Voice Mail systems of the 1980’s were built on Dialogic boards. I bought my first Dialogic D/40 board in 1987. I had started a company called TekNow and we built a paging and answering service business that delivered full text messages to alphanumeric pagers. This was before the general availability of the internet, e-mail, and texting. We had transmitters on top of South Mountain and Shaw Butte in the Phoenix metro area.
Voice Mail systems of the 1980’s were built on Dialogic boards.
We would get the message to the mountains and broadcast them out. The pagers also supported regular 10 digit beepers like most people had at the time. We didn’t want to purchase an expensive paging terminal to feed our transmitters just for 7 or 10 digits, so I purchased a PC and a Dialogic board and wrote my own code in C. It did the job brilliantly.
Use of Dialogic Boards Shaped Future Business Ventures
After selling the business, I started a consulting business in 1990. Many customers wanted to automate telephones in a new and exciting way. A whole new field emerged from Dialogic boards – called Computer Telephony. This industry spoke to me. It was exciting helping companies automate their telephone calls. For smaller companies, we would install regular analog Dialogic boards like the D/40 and D/120.
Dialogic sold thousands and thousands of these boards.
These would connect to regular plain old telephone lines. (POTS). For larger companies, we would install digital Dialogic boards like the D/240JCT-T1 board. You would hook this board up to a T1/E1 or ISDN-PRI telephone line. This would deliver 24 concurrent calls to one board – all at the same time. Dialogic sold thousands and thousands of these boards.
CTI32 is Born
As I was consulting building telephony applications, I developed my own “toolkit” to make it easy to communicate with the various Dialogic boards. I would use a native api to Dialogic called R4 and then later would add the ability to use the newer Global Call API. In many cases these two Dialogic API’s would overlap and it became a mix of both. I called my toolkit CTI32 – for Computer Telephony Interface 32-bit. It ran on Windows.
This toolkit would speed up my delivery of telephony applications to my customers. In 1995 as a side business, I started selling my CTI32 toolkit to other programmers. It was a hit. I sold hundreds of these toolkits and it became the industry standard for Dialogic toolkits.
This toolkit would speed up my delivery of telephony applications to my customers.
Inventive Labs is Born
In 1999 I decided to do this full time and make a real business out of it. I incorporated Inventive Labs Corporation and continued to sell and support the CTI32 toolkit.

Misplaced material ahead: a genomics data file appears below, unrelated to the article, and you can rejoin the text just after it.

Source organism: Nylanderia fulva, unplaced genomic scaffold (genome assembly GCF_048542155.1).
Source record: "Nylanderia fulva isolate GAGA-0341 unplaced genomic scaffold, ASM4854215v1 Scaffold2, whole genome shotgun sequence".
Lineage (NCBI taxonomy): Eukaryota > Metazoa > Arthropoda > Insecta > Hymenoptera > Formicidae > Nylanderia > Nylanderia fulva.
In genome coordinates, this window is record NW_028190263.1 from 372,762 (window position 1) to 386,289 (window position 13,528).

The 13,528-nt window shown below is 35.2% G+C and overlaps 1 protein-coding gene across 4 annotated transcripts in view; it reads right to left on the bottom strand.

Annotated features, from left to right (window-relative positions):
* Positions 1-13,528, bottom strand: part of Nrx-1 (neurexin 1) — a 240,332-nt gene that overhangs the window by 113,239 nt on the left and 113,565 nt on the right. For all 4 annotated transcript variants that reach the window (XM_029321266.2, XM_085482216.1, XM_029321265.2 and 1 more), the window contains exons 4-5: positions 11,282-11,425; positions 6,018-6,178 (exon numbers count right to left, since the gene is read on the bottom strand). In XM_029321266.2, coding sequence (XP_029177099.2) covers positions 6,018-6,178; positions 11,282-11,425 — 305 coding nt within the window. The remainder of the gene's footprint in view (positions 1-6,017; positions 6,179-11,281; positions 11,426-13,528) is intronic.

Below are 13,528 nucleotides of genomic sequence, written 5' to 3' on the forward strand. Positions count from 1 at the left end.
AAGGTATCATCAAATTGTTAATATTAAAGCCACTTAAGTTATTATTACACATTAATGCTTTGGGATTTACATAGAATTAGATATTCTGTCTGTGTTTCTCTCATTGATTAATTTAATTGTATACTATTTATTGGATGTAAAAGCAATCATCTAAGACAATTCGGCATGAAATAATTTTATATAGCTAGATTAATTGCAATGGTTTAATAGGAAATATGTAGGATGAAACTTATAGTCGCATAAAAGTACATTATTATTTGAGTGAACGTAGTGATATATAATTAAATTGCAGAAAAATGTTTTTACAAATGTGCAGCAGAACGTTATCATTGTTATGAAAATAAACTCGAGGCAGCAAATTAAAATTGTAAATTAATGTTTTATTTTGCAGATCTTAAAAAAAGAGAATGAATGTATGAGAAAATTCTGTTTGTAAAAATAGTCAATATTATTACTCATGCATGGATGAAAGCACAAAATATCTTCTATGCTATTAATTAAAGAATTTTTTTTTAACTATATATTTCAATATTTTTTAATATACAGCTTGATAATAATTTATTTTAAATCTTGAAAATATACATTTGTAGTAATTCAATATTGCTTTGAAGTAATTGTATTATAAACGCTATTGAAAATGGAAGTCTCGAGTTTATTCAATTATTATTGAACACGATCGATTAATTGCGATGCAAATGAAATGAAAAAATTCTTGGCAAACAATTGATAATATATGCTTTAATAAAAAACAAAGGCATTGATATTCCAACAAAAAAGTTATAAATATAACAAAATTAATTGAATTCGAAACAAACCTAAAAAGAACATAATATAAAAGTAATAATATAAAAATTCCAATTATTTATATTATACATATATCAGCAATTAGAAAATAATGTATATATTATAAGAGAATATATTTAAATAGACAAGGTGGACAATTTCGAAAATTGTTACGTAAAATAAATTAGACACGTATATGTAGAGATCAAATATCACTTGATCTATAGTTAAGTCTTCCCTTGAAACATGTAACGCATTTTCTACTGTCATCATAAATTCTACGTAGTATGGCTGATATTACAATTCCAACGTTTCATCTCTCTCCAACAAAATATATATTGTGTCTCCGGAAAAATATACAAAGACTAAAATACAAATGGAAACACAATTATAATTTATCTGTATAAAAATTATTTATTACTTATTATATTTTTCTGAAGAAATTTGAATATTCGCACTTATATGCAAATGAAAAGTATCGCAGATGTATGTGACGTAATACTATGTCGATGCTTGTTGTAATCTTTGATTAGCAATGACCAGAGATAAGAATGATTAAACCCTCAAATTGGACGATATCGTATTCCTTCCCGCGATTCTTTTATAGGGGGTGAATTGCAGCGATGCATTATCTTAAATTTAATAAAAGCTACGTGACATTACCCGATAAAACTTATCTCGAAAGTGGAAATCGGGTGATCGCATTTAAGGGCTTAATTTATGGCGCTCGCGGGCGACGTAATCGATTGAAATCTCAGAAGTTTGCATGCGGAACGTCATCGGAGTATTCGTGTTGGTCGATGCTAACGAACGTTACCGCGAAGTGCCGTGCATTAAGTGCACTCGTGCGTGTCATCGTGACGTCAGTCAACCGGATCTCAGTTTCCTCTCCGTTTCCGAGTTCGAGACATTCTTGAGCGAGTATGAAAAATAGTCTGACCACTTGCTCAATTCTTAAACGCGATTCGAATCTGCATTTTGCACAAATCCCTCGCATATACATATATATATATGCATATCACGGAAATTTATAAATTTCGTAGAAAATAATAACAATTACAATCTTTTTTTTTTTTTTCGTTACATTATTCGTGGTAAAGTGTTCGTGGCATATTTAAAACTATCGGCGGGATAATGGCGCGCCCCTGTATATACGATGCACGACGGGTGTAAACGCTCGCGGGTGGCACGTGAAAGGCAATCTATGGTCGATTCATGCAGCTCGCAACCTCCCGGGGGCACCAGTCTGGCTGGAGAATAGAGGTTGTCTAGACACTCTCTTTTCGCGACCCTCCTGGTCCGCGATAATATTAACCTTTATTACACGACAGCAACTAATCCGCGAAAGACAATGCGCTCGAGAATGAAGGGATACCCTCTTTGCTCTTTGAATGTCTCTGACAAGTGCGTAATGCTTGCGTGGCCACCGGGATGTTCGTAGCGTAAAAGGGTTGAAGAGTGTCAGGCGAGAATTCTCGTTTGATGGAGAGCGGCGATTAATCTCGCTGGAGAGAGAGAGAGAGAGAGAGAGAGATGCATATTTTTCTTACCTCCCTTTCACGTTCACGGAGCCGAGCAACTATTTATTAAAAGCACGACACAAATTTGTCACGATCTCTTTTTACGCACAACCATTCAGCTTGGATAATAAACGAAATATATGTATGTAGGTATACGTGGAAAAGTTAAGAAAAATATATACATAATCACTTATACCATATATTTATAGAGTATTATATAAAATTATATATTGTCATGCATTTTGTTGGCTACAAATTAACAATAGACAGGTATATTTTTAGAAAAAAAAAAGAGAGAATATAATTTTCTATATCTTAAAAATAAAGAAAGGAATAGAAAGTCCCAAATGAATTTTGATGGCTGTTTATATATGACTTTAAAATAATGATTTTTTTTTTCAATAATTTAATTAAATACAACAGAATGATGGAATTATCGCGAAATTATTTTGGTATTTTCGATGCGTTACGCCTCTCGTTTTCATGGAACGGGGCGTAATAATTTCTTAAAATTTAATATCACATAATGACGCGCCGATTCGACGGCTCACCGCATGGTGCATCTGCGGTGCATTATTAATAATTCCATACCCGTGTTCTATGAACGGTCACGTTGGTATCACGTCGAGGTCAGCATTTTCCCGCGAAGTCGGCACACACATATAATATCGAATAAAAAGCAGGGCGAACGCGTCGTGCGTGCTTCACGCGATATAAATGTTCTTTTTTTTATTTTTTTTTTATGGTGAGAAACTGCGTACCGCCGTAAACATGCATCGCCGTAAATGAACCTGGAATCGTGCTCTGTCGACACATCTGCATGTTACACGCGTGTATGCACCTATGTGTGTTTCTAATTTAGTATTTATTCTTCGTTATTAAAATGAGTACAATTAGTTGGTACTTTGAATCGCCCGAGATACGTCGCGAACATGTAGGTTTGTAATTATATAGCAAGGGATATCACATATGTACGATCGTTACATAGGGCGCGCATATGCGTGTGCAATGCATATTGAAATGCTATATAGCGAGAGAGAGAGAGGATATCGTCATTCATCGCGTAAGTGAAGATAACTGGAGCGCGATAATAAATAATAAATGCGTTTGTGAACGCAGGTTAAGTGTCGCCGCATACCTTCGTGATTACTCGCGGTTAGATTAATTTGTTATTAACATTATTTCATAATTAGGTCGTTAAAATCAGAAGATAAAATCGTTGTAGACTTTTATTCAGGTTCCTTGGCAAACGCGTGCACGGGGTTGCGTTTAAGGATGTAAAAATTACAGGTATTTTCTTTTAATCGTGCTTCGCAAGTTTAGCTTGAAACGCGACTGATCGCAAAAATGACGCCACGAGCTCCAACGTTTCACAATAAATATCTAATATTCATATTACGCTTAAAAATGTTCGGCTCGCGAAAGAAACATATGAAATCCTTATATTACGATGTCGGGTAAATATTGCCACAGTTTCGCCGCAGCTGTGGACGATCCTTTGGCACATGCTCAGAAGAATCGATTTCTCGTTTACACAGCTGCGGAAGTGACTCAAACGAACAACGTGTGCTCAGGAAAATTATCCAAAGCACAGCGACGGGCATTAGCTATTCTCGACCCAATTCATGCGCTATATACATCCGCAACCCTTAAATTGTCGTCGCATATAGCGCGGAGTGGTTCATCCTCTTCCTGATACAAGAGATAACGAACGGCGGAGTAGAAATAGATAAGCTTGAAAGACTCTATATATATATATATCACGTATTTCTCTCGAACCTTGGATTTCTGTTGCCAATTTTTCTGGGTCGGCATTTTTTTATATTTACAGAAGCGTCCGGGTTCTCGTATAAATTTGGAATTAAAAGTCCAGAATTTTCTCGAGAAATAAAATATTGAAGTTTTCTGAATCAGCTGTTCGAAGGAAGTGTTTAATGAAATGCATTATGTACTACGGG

Voice Elements is Born
In 2002, Microsoft released their .NET programming tool and C#. We saw the need to appeal to those programmers and re-wrote parts of CTI32 to be more friendly to Properties, Methods, and Events.
So about 2004-2005 Voice Elements was born. For the first time the client application could run on a different machine than the machine the telephony board resides on.
Migration to VoIP
Dialogic HMP Software
In 2003, Dialogic which was owned by Intel at the time, decided to implement SIP / RTP protocols for Voice over the Internet (VoIP). They decided to do this without the need for specialized DSP’s (Digital Signalling Processors) on a board. (Like on the Dialogic board). Intel decided to use the generic CPU instead and run on the Host Processor.
The term HMP or (Host Media Processing) was born. They called their product Dialogic HMP. You could now run computer telephony applications without a board.
Our HMP Elements is Born
We were selling a lot of Dialogic hardware and software. Because of the company mergers, the Dialogic firmware and software had become very buggy. We were spending a lot of time on issues that were Dialogic’s and not our issues. For a long period of time we had weekly calls with the Dialogic developers helping them debug their product.
Then a new hot shot manager came in and started charging us $50,000 per year to help them fix their own problems. Our complaints to management went unheard and so HMP Elements was born. At the same time, we landed a large customer that wanted to replace ALL of their hundreds of Dialogic boards. They too had had it with Dialogic. This customer was critical for us as we were able to quickly build a solid field proven product that could support a thousand ports per server.
Because of the company mergers, the Dialogic firmware and software had become very buggy.
As we sold and migrated our customers to HMP Elements our margins exploded. Before, half of our revenue would go to Dialogic. Now we were able to pass this savings onto our customers. Our support cost were also severely cut. HMP Elements was the star.
If You Still Have Dialogic Software or Hardware – DITCH IT
HMP Elements was released in 2008. We have had 11 years to refine, make more efficient, add new features and make it the best of breed. We have shipped over 400,000 channels of the product and it is solid, field proven and better than Dialogic ever was. It can do EVERYTHING that Dialogic could do and better.
One client used HMP Elements and won the Guiness Book of World Records for the largest teleconference at nearly 17,000 people on a single call – all built on HMP Elements. Many customers have told us that our outgoing Call Progress is far better than the Dialogic product. Back in the day, Dialogic claimed to have spent millions of dollars on their Call Progress Analysis (CPA) technology. Ours is better,
If you are a current Dialogic user, you also know that their product does not run well on a Virtual Machine (VM). Most of our customers either use our cloud (which runs on Hyper-V) or install on their own VM’s behind their firewall.
So get rid of those old boards or the old buggy HMP software. Call us and lets talk.